off to debate Christianity with secular university students. After hours of
interesting and combative discussion, all the Christians could say in the end
was, �We can�t convince you. All we ask is that you try Christianity out.�
Christian and secular construct systems were apparently incompatible.
I seek to harmonise them. My starting point is that the universe is all I
have to draw on if I want to fill (construe) the empty word �God�. If there is a
metaphysical �reality� it lies outside my range of constructs. Or at best it is
a provisional construct, like life after death.
I don�t know if my overall construct system derives from my culture or if
it comes from thinking and experience. I suspect that it derives from a complex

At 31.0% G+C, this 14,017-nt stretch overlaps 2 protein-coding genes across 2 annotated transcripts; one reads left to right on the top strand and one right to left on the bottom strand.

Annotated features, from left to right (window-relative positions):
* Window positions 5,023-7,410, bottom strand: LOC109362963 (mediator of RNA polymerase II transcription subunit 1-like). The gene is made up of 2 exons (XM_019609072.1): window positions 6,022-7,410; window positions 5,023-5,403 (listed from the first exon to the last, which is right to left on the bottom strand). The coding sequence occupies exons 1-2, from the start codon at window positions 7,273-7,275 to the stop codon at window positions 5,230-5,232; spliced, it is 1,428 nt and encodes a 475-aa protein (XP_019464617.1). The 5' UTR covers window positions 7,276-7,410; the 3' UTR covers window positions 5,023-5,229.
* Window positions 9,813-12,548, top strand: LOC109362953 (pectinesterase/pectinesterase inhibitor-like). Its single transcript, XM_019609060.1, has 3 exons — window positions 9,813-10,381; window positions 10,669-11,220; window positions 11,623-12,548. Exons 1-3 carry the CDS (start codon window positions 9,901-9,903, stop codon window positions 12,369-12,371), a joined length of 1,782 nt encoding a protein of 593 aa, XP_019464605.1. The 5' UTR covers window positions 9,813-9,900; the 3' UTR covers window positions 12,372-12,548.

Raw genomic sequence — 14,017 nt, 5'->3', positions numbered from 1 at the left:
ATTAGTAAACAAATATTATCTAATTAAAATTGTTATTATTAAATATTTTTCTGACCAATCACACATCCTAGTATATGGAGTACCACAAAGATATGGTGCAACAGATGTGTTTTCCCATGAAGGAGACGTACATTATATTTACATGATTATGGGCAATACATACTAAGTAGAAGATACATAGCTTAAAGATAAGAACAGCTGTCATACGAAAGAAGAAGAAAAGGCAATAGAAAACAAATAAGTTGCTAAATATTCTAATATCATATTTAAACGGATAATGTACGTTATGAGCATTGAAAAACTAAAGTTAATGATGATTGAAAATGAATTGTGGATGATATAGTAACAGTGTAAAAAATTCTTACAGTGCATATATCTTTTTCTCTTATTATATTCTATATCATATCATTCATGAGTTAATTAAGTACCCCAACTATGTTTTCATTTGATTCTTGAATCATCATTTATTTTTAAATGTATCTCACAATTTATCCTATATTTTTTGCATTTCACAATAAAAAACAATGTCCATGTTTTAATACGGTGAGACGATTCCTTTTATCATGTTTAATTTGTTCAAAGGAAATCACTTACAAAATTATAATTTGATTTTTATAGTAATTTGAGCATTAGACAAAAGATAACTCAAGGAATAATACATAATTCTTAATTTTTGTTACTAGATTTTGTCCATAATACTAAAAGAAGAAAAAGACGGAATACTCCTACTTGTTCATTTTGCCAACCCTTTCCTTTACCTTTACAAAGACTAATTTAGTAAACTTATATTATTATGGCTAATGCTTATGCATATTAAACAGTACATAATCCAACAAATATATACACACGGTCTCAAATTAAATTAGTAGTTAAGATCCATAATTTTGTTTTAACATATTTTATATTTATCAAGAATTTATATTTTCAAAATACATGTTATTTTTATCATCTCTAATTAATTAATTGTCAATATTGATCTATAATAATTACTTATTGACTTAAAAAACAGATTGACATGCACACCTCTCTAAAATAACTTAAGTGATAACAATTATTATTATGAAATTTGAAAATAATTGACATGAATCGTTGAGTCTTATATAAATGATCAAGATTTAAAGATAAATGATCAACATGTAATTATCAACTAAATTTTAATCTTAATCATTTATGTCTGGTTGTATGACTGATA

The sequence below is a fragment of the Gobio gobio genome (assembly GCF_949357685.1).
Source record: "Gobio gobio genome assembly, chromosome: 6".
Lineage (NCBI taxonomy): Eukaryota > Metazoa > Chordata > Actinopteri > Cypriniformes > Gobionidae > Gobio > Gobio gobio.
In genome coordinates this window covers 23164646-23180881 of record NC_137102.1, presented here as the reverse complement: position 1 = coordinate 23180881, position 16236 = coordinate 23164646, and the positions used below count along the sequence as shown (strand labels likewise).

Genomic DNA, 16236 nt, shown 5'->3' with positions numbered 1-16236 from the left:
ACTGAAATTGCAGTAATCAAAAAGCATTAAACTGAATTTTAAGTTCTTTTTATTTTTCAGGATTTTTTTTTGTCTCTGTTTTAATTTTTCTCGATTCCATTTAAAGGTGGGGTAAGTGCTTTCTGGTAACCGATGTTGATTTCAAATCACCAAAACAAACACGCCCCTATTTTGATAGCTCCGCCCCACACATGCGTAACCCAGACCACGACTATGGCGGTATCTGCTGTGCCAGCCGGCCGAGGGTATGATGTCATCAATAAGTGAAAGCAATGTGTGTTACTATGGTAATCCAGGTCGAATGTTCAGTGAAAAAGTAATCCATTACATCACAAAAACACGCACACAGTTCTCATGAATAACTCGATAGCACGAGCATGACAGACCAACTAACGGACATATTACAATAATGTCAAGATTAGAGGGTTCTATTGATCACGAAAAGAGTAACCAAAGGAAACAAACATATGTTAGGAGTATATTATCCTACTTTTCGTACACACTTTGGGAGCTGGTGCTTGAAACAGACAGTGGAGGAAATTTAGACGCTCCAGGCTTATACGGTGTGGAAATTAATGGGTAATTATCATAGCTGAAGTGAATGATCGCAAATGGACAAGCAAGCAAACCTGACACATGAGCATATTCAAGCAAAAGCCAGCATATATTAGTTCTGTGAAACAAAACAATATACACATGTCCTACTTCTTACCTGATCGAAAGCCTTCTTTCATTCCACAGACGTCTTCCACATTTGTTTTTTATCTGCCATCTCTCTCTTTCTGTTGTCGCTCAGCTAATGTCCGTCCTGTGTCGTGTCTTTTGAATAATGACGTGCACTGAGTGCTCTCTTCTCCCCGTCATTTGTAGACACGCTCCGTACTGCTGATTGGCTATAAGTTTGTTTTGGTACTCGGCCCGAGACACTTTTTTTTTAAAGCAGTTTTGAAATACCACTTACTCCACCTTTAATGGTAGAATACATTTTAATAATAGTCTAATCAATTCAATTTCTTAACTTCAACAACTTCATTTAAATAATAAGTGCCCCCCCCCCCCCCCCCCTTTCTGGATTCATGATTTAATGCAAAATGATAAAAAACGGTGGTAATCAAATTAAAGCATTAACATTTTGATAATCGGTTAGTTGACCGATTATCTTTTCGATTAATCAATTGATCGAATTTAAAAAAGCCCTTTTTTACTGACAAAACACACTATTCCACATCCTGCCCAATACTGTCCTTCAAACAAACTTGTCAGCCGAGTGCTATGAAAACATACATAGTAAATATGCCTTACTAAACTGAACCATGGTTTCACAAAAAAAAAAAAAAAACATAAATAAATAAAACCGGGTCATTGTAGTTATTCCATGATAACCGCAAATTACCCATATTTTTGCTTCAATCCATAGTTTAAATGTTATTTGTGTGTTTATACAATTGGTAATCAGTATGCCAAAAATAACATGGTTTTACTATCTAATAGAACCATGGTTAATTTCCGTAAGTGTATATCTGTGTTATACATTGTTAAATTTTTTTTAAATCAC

interaction of all three. But I do maintain that my constructs are closer to
reality than those of traditional Christianity, just as Galileo was closer than
I continue to wonder how some people come to create positive constructs of God
while others do not. In a previous debate we discussed a similar issue. You said
above and I reiterate,� my overall construct system derives from my culture or
it comes from my thinking and experience.� I wager there are people raised in
similar cultures with similar experiences and similar norms of thinking who may
have very different views of Christianity than yours. I am also aware that among
my friends who reside in a similar cultural and ethnic milieu a number have
attitudes about God and an immaterial reality that are quite contrary to mine.
It is a conundrum.
believe people make the choice of believing in an immaterial reality and God.
Likewise others make the choice of not believing. But what motivates these